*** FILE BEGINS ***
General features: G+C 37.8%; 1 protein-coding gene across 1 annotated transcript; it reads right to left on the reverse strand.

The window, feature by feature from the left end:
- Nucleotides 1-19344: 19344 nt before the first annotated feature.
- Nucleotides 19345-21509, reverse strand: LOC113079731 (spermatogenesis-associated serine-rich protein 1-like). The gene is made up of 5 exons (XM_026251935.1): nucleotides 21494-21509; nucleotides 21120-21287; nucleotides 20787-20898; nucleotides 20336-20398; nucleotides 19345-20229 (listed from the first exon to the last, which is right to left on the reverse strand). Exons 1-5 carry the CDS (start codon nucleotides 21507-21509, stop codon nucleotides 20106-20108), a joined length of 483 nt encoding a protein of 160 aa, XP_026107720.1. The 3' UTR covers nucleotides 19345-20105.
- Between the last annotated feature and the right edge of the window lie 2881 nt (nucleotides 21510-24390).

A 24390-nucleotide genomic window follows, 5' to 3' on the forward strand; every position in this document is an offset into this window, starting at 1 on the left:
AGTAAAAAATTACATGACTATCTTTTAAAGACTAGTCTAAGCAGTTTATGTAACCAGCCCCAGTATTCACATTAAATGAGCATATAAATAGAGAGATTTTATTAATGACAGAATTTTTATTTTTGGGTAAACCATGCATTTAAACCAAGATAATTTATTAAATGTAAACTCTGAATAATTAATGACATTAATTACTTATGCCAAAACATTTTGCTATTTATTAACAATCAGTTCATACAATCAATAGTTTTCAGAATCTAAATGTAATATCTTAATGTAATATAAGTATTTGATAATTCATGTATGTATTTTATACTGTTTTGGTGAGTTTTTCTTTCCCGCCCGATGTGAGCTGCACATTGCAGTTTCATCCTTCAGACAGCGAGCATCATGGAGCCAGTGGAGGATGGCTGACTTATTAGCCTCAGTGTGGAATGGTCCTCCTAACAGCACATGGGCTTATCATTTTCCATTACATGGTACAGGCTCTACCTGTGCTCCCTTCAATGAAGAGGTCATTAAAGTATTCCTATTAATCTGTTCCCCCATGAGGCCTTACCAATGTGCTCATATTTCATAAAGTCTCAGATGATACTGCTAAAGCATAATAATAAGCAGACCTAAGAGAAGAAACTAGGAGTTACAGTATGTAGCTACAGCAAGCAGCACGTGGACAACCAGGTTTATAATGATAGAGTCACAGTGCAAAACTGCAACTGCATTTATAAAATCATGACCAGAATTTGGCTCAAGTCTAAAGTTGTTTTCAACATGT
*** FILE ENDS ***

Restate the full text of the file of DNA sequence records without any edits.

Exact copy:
General features: G+C 37.8%; 1 protein-coding gene across 1 annotated transcript; it reads right to left on the reverse strand.

The window, feature by feature from the left end:
- Nucleotides 1-19344: 19344 nt before the first annotated feature.
- Nucleotides 19345-21509, reverse strand: LOC113079731 (spermatogenesis-associated serine-rich protein 1-like). The gene is made up of 5 exons (XM_026251935.1): nucleotides 21494-21509; nucleotides 21120-21287; nucleotides 20787-20898; nucleotides 20336-20398; nucleotides 19345-20229 (listed from the first exon to the last, which is right to left on the reverse strand). Exons 1-5 carry the CDS (start codon nucleotides 21507-21509, stop codon nucleotides 20106-20108), a joined length of 483 nt encoding a protein of 160 aa, XP_026107720.1. The 3' UTR covers nucleotides 19345-20105.
- Between the last annotated feature and the right edge of the window lie 2881 nt (nucleotides 21510-24390).

A 24390-nucleotide genomic window follows, 5' to 3' on the forward strand; every position in this document is an offset into this window, starting at 1 on the left:
AGTAAAAAATTACATGACTATCTTTTAAAGACTAGTCTAAGCAGTTTATGTAACCAGCCCCAGTATTCACATTAAATGAGCATATAAATAGAGAGATTTTATTAATGACAGAATTTTTATTTTTGGGTAAACCATGCATTTAAACCAAGATAATTTATTAAATGTAAACTCTGAATAATTAATGACATTAATTACTTATGCCAAAACATTTTGCTATTTATTAACAATCAGTTCATACAATCAATAGTTTTCAGAATCTAAATGTAATATCTTAATGTAATATAAGTATTTGATAATTCATGTATGTATTTTATACTGTTTTGGTGAGTTTTTCTTTCCCGCCCGATGTGAGCTGCACATTGCAGTTTCATCCTTCAGACAGCGAGCATCATGGAGCCAGTGGAGGATGGCTGACTTATTAGCCTCAGTGTGGAATGGTCCTCCTAACAGCACATGGGCTTATCATTTTCCATTACATGGTACAGGCTCTACCTGTGCTCCCTTCAATGAAGAGGTCATTAAAGTATTCCTATTAATCTGTTCCCCCATGAGGCCTTACCAATGTGCTCATATTTCATAAAGTCTCAGATGATACTGCTAAAGCATAATAATAAGCAGACCTAAGAGAAGAAACTAGGAGTTACAGTATGTAGCTACAGCAAGCAGCACGTGGACAACCAGGTTTATAATGATAGAGTCACAGTGCAAAACTGCAACTGCATTTATAAAATCATGACCAGAATTTGGCTCAAGTCTAAAGTTGTTTTCAACATGT